GE & Apple Unite to Bring Industrial Apps to iPhones & iPads

General Electric’s push to remake itself as a software-focused industrial manufacturer took another step forward today with the announcement of a partnership with Silicon Valley giant Apple.

The companies are rolling out a software development kit that enables developers to create apps for Apple’s iPhone and iPad that use GE’s Predix, a cloud-based software platform for tracking and analyzing data from connected industrial machines. Developers will be able to download the toolkit starting Oct. 26.

Boston-based GE (NYSE: GE) will also work with Cupertino, CA-based Apple (NASDAQ: AAPL) to develop industrial apps for use by GE employees and customers.

The collaboration fits into several big business and technology trends. Manufacturers are hooking up their factory machines and field equipment to the Internet, banking on the promise that the “Internet of Things” will enable them to better track machine health and performance. The goal is to respond quickly to maintenance issues—and perhaps even predict when problems will occur—in order to avoid costly equipment outages and improve the efficiency of their operations.

The partnership also ties into the “consumerization” of business software. Manufacturing software is sometimes seen as outdated and clunky, and employees increasingly expect the software they use for work to be accessible and elegantly designed, like the experience they typically have with consumer apps. In that regard, teaming up with Apple makes a lot of sense for GE. But it’s not the first partnership GE has struck with a large tech company; GE announced a similar collaboration with Microsoft in July 2016.

An example of an industrial app running on an iPad. Photo courtesy of GE.

The Apple deal marks one of the first major partnerships for GE under its new CEO, John Flannery, who took the helm a couple of months ago. But it’s a continuation of the strategy enacted by Flannery’s predecessor, Jeff Immelt, who made some big moves to try and transform GE’s business (and its reputation) into a digital-focused industrial company. Under Immelt, GE got out of the appliances and plastics industries, sold NBC Universal, divested much of its capital business, and announced plans to sell its lighting business—its oldest legacy. Meanwhile, GE made acquisitions in areas like 3D printing and software, including the $915 million acquisition of machine software maker ServiceMax.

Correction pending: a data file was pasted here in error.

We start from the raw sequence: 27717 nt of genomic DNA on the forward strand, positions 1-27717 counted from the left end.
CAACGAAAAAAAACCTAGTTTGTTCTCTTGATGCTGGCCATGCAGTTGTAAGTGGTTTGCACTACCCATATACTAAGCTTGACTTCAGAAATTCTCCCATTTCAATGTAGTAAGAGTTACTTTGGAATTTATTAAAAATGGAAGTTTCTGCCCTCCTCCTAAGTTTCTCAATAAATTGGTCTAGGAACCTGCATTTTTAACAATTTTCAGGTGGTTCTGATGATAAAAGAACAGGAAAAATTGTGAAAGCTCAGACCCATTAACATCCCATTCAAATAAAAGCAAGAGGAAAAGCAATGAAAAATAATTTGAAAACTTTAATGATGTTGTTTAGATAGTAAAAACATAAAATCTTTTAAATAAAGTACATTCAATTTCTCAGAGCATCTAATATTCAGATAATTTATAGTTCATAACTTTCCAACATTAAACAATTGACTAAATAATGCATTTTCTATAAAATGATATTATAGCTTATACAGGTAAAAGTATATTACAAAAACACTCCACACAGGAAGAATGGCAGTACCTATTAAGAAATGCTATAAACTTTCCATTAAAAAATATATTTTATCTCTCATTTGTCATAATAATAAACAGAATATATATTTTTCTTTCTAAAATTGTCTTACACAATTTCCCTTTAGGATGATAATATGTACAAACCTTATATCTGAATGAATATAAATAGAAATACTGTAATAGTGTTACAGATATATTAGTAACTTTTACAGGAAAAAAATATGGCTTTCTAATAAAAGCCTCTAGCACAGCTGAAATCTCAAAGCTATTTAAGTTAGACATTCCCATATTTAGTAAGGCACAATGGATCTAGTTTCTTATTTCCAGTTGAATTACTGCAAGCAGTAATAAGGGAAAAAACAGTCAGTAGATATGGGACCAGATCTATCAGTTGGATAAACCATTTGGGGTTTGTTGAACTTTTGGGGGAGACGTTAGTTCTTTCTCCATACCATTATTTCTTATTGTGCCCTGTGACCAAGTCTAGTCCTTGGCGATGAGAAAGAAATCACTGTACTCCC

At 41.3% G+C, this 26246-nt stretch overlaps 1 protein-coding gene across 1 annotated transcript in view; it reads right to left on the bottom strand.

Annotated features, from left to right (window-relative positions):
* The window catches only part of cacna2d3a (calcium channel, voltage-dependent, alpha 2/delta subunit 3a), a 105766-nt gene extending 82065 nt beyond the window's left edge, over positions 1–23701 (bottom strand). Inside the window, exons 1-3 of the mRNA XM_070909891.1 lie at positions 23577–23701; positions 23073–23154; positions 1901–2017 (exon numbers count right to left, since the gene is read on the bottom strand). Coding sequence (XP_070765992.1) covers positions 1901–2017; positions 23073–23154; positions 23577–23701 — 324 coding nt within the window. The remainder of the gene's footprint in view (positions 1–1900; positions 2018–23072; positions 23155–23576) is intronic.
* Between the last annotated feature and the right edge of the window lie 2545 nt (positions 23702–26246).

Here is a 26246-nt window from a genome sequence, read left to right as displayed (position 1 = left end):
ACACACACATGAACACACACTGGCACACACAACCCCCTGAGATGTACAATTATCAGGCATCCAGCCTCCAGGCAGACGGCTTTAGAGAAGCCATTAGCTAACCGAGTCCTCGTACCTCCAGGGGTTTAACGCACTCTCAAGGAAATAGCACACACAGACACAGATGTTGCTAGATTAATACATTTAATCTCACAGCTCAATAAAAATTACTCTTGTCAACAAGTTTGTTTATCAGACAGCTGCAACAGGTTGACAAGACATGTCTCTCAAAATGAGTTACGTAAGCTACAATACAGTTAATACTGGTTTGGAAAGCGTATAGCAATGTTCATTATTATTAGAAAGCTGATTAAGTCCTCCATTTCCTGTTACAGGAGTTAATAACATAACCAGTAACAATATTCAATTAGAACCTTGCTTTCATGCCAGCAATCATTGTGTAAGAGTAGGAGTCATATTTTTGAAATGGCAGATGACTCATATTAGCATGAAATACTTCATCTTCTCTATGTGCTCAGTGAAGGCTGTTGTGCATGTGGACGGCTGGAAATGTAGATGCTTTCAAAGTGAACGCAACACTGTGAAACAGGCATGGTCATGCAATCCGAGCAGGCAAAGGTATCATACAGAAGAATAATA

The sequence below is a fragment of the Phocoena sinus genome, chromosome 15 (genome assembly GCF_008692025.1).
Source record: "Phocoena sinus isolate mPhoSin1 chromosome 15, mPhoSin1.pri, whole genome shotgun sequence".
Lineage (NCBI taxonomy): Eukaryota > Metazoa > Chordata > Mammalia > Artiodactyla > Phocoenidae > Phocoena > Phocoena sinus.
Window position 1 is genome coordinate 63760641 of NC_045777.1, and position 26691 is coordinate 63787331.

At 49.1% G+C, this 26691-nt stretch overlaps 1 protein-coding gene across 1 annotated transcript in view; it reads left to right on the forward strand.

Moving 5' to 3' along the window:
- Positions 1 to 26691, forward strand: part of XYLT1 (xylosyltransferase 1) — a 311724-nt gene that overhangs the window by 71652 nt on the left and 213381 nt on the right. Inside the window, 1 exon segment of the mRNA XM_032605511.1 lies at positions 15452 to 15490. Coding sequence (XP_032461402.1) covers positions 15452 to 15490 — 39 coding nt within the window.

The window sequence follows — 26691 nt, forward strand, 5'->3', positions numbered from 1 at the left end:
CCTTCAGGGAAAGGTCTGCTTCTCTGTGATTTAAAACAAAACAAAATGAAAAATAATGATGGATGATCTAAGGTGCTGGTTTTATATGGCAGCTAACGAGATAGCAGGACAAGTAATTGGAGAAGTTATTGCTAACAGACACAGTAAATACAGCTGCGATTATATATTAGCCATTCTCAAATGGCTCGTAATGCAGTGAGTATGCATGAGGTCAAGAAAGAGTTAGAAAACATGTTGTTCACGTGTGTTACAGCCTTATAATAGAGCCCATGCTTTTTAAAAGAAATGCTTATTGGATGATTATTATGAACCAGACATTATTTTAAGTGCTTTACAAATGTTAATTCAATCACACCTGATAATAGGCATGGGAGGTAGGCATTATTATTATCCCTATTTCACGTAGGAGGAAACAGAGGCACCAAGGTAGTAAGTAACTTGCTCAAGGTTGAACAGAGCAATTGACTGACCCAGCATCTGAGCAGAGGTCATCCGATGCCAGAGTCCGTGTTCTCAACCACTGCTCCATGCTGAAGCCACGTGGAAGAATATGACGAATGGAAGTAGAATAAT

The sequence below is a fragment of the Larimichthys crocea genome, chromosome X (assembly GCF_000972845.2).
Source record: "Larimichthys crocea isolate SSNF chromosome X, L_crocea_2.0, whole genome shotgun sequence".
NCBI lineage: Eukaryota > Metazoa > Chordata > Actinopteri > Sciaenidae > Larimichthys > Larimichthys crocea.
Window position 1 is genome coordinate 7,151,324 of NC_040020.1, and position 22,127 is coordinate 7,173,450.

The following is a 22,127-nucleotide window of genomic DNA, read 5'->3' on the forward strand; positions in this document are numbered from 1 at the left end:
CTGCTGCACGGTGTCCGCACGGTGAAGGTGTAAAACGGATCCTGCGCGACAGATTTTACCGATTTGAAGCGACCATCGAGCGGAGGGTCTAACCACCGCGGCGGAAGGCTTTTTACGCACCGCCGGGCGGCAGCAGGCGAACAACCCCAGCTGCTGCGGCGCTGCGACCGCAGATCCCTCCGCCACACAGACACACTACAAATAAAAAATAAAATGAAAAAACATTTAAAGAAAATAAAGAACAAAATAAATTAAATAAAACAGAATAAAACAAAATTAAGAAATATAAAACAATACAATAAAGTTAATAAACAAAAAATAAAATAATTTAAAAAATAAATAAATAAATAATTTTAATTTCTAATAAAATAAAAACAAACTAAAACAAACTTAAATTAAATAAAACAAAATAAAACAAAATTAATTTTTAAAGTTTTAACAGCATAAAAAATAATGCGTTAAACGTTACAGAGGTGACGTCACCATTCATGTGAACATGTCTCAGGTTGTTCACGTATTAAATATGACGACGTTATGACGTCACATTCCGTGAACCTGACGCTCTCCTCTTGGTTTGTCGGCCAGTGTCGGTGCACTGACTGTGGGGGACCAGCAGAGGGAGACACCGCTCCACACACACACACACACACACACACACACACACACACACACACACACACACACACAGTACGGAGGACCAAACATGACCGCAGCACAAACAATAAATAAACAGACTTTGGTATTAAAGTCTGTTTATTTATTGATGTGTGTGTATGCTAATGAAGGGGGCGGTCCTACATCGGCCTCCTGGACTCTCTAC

That broad strategy has its supporters, but also plenty of skeptics, including on Wall Street. GE’s stock underperformed throughout Immelt’s 16-year tenure, and it has continued to struggle in Flannery’s early days. After the recent departure of several top executives, GE’s leaders undoubtedly hope the Apple news will give it a boost ahead of Friday’s release of GE’s third-quarter financial results.

As part of the deal, Apple will encourage the use of Predix among its customers and developers who are creating industrial apps. Meanwhile, GE will promote Apple devices among its employees.

Apple has formed a number of similar partnerships, including deals with Accenture, Cisco, Deloitte, IBM, and SAP, Bloomberg reported. As the publication noted, Apple is trying to get more business users to adopt its products, as the company’s smartphone sales slow.

Jeff Engel is a senior editor at Xconomy. Email: jengel@xconomy.com Follow @JeffEngelXcon

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